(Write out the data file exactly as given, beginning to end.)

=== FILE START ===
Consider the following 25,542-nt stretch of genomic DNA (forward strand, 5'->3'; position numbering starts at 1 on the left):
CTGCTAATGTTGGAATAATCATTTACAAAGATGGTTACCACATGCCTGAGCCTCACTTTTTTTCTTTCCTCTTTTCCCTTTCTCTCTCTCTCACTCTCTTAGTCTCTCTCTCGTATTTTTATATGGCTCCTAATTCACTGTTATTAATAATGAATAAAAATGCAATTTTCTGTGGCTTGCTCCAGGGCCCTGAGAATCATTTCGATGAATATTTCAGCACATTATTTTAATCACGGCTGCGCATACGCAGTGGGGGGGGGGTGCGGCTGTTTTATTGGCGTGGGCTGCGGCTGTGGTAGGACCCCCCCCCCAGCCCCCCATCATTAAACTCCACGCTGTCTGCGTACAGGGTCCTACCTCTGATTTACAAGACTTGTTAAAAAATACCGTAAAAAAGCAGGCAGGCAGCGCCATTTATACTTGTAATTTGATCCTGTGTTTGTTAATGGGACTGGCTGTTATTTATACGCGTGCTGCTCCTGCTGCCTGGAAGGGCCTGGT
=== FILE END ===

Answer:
Consider the following 25,542-nt stretch of genomic DNA (forward strand, 5'->3'; position numbering starts at 1 on the left):
CTGCTAATGTTGGAATAATCATTTACAAAGATGGTTACCACATGCCTGAGCCTCACTTTTTTTCTTTCCTCTTTTCCCTTTCTCTCTCTCTCACTCTCTTAGTCTCTCTCTCGTATTTTTATATGGCTCCTAATTCACTGTTATTAATAATGAATAAAAATGCAATTTTCTGTGGCTTGCTCCAGGGCCCTGAGAATCATTTCGATGAATATTTCAGCACATTATTTTAATCACGGCTGCGCATACGCAGTGGGGGGGGGGTGCGGCTGTTTTATTGGCGTGGGCTGCGGCTGTGGTAGGACCCCCCCCCCAGCCCCCCATCATTAAACTCCACGCTGTCTGCGTACAGGGTCCTACCTCTGATTTACAAGACTTGTTAAAAAATACCGTAAAAAAGCAGGCAGGCAGCGCCATTTATACTTGTAATTTGATCCTGTGTTTGTTAATGGGACTGGCTGTTATTTATACGCGTGCTGCTCCTGCTGCCTGGAAGGGCCTGGT